lynnette I grew up overseas without electricity or TV, so I was a reader from my very early years. I loved to immerse myself in the story and sometimes wouldn’t reemerge until hours later. Eventually, my love of story turned the bend to me beginning to pen my own stories. Or I would read a book and think “it could have been so much better if they’d done it this way.” I started several books but never finished one until I was doing some research about the town I lived in at the time and found some tidbits from history that I knew had to be told. That research turned into my first published novel, Rocky Mountain Oasis.

You were born and raised in Africa?!  Did that have any kind of influence on you as a writer?

For sure! I often tell my kids that I wish anyone who interacted in politics in our country would be required to first live for 2 years in an African village in the middle of nowhere. But we aren’t here to talk about politics (thank goodness!)

When you’ve seen people living in truly abject poverty and watched them live overcoming joy-filled lives despite their circumstances, you can’t help but be changed. When your best friends growing up lived in a mud and brick home and slept each night on a grass mat on a hard cement floor, yet were more than happy to share their meal of corn porridge and vegetables, it can’t help but change you.

I hope I am a more giving person because of my upbringing. I hope I am less judgmental of poverty. I hope I am a writer who shows that no matter your circumstances in life, there is One who can give you joy beyond measure.

One story I wrote, that I likely wouldn’t have written were it not for my upbringing is the Sonnets of the Spice Isle serialization. The research for that book was heartbreaking, even though some of it I knew to expect.

I’m very thankful for my rich heritage.

Are you a full-time author or do you have another job?

For many years I worked and wrote. Now I am privileged to be a full-time author.

What is the hardest part of being an author?

I have to pick one? Haha. Okay, I’d have to say the self-discipline. I’m my own boss. There’s no one leaning over my shoulder making sure I get my work done for the day. And some days the words come much easier than others. On the hard days, it can be a challenge.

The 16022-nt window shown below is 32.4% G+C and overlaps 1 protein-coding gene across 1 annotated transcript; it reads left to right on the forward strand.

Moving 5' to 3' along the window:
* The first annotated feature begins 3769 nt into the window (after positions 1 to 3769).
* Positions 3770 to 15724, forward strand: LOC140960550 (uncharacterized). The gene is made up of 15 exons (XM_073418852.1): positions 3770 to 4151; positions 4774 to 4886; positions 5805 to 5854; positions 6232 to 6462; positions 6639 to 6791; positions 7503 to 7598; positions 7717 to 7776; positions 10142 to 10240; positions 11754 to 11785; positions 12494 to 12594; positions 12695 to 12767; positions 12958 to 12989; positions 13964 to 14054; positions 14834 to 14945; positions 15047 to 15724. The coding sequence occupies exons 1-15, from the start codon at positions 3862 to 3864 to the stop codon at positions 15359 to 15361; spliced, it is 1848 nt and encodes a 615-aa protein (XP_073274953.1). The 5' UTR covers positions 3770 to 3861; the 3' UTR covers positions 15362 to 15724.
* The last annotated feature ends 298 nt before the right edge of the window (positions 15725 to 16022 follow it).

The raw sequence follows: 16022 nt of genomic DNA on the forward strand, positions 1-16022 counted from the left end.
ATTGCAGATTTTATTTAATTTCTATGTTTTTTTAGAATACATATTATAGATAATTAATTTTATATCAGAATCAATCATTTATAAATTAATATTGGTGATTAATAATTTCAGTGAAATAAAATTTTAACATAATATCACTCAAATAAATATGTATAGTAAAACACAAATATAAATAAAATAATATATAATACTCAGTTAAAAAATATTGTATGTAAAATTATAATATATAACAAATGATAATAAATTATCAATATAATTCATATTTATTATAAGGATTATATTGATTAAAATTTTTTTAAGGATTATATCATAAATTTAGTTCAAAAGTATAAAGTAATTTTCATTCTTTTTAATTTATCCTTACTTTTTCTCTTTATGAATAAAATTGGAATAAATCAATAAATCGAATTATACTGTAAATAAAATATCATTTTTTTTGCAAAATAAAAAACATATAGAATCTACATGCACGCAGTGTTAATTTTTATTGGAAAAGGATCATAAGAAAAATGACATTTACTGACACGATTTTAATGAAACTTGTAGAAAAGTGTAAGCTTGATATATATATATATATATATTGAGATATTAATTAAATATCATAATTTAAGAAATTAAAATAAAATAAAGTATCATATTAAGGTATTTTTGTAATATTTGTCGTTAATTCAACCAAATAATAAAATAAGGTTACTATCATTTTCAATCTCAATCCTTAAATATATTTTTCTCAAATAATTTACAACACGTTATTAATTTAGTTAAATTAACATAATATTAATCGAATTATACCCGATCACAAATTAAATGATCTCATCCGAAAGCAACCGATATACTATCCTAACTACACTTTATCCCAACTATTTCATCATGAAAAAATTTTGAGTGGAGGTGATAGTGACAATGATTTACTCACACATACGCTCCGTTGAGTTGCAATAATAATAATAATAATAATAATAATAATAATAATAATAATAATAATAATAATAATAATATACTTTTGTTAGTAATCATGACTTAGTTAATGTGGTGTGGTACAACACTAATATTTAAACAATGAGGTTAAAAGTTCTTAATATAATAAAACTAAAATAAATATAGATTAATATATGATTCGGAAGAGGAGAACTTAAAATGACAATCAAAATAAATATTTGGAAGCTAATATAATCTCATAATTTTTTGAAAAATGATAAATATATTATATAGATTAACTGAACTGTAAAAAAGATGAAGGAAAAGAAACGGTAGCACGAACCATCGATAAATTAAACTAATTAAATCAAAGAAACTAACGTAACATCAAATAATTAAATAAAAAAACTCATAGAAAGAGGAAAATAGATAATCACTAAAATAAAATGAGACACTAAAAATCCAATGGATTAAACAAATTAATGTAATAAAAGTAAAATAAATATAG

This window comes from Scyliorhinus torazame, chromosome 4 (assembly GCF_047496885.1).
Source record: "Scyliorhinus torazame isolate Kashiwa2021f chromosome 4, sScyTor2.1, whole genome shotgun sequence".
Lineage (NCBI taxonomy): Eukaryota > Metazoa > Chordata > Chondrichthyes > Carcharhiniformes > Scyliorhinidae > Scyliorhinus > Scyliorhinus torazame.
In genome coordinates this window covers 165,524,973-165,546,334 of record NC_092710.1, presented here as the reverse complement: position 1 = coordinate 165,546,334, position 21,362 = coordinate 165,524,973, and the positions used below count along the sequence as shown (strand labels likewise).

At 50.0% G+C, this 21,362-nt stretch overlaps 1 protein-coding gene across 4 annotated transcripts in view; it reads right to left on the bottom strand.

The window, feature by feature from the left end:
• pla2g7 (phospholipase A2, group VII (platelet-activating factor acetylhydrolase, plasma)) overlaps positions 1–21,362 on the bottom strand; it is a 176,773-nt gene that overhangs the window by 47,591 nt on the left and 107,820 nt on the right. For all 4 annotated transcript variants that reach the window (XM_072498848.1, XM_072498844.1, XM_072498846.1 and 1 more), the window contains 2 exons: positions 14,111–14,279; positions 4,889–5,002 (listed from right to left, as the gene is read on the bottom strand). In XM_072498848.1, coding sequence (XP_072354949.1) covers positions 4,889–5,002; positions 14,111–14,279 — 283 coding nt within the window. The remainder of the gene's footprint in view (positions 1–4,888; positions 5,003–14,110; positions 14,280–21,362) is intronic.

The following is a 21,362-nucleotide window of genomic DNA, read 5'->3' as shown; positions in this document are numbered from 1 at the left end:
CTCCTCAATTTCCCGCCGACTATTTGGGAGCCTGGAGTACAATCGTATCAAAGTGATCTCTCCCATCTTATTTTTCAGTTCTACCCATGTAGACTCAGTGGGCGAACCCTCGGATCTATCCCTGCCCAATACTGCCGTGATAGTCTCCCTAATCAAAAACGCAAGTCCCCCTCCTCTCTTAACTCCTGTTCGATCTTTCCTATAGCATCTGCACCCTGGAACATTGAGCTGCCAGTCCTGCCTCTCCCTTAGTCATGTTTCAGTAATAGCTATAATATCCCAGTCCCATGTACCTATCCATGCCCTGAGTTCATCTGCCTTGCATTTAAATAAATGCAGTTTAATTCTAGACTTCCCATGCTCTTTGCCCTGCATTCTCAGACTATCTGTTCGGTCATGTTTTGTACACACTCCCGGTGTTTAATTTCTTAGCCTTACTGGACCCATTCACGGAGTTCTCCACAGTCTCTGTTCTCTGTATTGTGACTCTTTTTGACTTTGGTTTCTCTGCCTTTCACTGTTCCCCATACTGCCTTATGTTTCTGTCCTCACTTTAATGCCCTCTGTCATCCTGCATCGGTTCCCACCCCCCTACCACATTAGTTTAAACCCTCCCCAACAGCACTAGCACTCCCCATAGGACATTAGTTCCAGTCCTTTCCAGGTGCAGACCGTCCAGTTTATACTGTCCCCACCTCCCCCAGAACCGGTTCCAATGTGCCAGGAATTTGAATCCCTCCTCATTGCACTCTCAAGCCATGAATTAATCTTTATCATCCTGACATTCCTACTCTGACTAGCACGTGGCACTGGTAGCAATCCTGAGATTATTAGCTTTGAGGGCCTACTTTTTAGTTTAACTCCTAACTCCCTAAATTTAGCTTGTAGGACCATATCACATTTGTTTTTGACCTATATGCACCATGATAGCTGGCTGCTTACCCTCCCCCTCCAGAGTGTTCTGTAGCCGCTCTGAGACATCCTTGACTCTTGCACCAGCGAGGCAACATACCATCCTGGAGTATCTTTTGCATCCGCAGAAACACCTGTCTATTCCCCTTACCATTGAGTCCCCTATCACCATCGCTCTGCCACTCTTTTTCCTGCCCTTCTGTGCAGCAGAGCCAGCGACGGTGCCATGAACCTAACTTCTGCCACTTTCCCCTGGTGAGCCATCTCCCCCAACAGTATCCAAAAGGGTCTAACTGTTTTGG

How has becoming a published author changed your life?

I love being able to wake up in the morning and go to work at a job that I love (as much as anyone can love a job, I suppose. 🙂 ) I love being able to share Truth through story. I love the reader friends that I “meet” through social media or emails—those whose lives have been impacted by my stories. So…maybe not changed my life, but certainly given it a lot of fulfillment.

What genre(s) do you write and what drew you to it/them?

All the stories I write are stories that share Truths from God’s Word. For me, it is important to use the gifts He gave me to return what measure of glory I can to Him. So under the main banner of “Christian” I’m published in historical romance and contemporary romance. I also have a fantasy story that I’ve been working on for years, but no published fantasies yet.

What is it about historical fiction that appeals to you as an author?

I love writing about a simpler time, and yet showing that people of those times struggled with many of the same sins and issues that we face today. I’ve sometimes gotten negative reviews because readers say a sin I presented in the story would have never happened “back in those days.” I don’t believe that. I believe sin has tripped people up since Eve ate the fruit, since Cain killed Abel, Since David, a man after God’s own heart, stole another man’s wife and had that man murdered to try and cover it up.

What is the craziest thing you’ve done in the name of research?

Ha! Well…one of my stories required my heroine to be tied up, hand and foot, and gagged. I needed to accurately be able to write what that felt like and how she might escape from that, so I had my husband tie me up. 🙂 The look on my son’s face when he walked in to find me tied up on the floor with his father standing over me while we both laughed like ninnies…that was priceless.

What is a typical writing day for you like?

After getting my daughter off to school, I generally check email and Facebook. I might do some promotion or work on my website for a bit. I try to write from 10 – 2 each day, but try is the optimal word there. I also run a cover design business, so I sometimes have clients that I’m working with on certain days. Sometimes I don’t get to my writing till 11:30 at night what with sports schedules and family time etc. Some days I get no writing done at all and other days I get 3-5,000 words in. It just depends on the day. I love the flexibility of working for myself.